Impassioned Plea To Help Repatriate Patient Stuck On Mainland

Julia Day at the Full Council meeting

A St Mary’s Councillor has made an impassioned plea to help repatriate a sick patient back to the islands.

Councillor Julia Day said she had been approached by an islander whose husband is trapped in a mainland hospital because he is in a wheelchair and not able to transfer to a seat on a plane, helicopter or the Scillonian III.

In the statement, read out by Julia during Tuesday’s Full Council meeting, she said, “tonight, an islander is languishing on the mainland, his partner here, when their time together is both precious and now limited.”

She called on the Council and the local community to stand behind the Health Overview and Scrutiny Committee and the Islands’ LINk health watchdog who are working hard to get the situation resolved.

Julia said they needed a “simple protocol, which allows for the repatriation of those people who are not physically able to transfer from a wheelchair to an aircraft seat.”

Councillor Dudley Mumford, who chairs the Health Overview Committee, said he found the matter distressing and totally unacceptable. He said it needs to be addressed as soon as possible and he would be making it a priority.

Julia told us she made the plea to the Council because she felt so strongly about the predicament of the couple involved.

The same happened to Julia and her husband Michael two years ago, when he suffered a major stroke.

Michael was taken to the mainland by emergency helicopter and spent 10 weeks in hospital.

She said they were delighted when he was discharged, and couldn’t wait to come home.

But as he was no longer classed as an emergency, they couldn’t use the air ambulance or rescue helicopter and it took another week for him to be repatriated to the islands.

Julia isn’t blaming the transport companies. She said Skybus, the helicopters and the Scillonian III can take wheelchair passengers as long as they can transfer to a normal seat on board but not those who have to stay in their wheelchair, as they don’t have a permanent chair clamp fitted.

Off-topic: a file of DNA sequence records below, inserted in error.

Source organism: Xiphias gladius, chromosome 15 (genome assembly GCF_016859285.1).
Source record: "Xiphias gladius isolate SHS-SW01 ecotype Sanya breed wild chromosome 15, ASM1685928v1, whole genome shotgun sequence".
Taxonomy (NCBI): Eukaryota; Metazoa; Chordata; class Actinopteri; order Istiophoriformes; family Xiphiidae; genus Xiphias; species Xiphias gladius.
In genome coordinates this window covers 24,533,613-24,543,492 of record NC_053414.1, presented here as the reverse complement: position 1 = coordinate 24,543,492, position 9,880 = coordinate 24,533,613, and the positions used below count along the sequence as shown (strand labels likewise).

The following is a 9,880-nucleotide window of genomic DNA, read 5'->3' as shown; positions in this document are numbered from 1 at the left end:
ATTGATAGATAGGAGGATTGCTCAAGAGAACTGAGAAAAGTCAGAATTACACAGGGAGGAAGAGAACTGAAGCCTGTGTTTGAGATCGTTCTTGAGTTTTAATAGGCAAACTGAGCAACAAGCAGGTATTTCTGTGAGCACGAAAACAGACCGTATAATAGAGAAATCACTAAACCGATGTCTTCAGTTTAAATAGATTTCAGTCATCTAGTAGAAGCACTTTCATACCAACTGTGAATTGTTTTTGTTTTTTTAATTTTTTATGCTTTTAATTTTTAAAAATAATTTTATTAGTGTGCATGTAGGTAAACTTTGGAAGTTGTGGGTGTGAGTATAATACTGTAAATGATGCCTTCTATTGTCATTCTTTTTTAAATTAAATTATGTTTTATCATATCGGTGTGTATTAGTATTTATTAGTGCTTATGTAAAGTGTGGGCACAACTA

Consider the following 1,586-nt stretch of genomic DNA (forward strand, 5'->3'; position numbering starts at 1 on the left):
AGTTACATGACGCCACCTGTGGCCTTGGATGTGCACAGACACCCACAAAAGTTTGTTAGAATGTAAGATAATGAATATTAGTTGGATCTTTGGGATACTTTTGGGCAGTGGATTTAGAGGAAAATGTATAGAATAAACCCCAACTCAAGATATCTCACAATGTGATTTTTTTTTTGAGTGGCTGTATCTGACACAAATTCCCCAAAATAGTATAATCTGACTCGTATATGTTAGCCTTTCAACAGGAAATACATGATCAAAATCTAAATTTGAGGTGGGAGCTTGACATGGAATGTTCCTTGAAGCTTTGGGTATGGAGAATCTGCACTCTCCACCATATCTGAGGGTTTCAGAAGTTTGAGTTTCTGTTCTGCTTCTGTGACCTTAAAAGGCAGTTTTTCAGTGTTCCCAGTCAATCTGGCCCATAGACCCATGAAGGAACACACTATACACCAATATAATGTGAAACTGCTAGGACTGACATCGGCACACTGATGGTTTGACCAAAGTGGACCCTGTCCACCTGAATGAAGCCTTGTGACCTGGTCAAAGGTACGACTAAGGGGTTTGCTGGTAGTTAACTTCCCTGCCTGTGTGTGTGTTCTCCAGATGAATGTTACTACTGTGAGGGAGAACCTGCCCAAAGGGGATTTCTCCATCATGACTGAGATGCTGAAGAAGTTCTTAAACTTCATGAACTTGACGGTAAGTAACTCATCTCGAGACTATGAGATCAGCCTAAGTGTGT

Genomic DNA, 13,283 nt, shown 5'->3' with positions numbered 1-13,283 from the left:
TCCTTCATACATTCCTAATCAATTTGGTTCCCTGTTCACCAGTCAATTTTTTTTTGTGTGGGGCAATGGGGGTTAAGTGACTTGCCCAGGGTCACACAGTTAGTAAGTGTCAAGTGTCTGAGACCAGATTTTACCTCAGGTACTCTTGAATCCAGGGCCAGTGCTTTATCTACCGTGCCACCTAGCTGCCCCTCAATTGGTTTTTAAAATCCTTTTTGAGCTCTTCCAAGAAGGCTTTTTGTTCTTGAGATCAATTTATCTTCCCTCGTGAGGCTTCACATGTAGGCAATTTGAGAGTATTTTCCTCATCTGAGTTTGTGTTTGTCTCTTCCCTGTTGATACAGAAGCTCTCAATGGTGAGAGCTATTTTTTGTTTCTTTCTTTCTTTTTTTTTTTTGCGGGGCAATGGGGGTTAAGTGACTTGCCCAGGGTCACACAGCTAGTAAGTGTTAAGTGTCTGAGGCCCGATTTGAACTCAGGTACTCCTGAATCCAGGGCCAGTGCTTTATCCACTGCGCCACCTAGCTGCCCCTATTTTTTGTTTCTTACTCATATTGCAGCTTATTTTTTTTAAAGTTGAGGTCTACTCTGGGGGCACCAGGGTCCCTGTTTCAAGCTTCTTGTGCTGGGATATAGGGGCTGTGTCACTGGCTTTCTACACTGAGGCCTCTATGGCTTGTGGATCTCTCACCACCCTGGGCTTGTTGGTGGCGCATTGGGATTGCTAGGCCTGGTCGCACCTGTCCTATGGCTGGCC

Michael was eventually transferred on a stretcher in a Skybus Islander plane with the seats removed, but that took a week to be arranged.

She says there is no clear protocol for arranging that when someone is discharged from hospital and she spent hours on the phone in “tortuous” negotiations with the various agencies such as the NHS and Ambulance Trust.

Julia said she never wanted that to happen to another patient and took the matter up as Chair of Council at the time when she returned. So she says she’s devastated it’s happening again.

Julia says this could happen to anyone, such as a young sports player breaking both legs on a rugby field, or someone in a car accident, not just the elderly.

Jeff Marston, Chief Executive of the Steamship Company who operate Skybus and the Sillonian III, told us he’d welcome the introduction of a simple protocol to assist people who require repatriation.

He said there is no denying that transporting people with limited mobility to and from the Isles of Scilly is a problem, specifically for those requiring a stretcher.

Jeff says CAA regulations state that they can only use approved equipment when undertaking any repatriation.

As they don’t have that available at the moment, they’re unable to provide transport to people using a stretcher.

Jeff added they’re in discussion with a number of potential partners about developing a long-term solution to this problem but there are significant cost implications.

“We will always try to accommodate people who need to travel to or from the Isles of Scilly and wherever possible, and within regulation, we will find a way to provide transport,” he said.

Amanda Fisk, Director of Commissioning Development at the PCT admitted there were problems with the system for repatriation.

She said, “Due to a recent problem with the stretcher equipment on our non-emergency charter flights, case by case arrangements are currently having to be made for the small number of stretcher and non-mobile patients who need to be repatriated from hospitals on the mainland to the Isles of Scilly.

She added, “Although there has been a slight delay in some cases, we are doing everything we can to ensure that patients who are medically fit for discharge are repatriated as soon as possible. The various NHS organisations are also working with partner agencies to resolve the situation and find a permanent solution as a matter of priority.”

Melodie Juste from South West Ambulance Service Trust said that while they carry out the actual transfers, they don’t organise them. This request has to come from the Primary Care Trust.

British International Helicopters did not respond to our enquiry.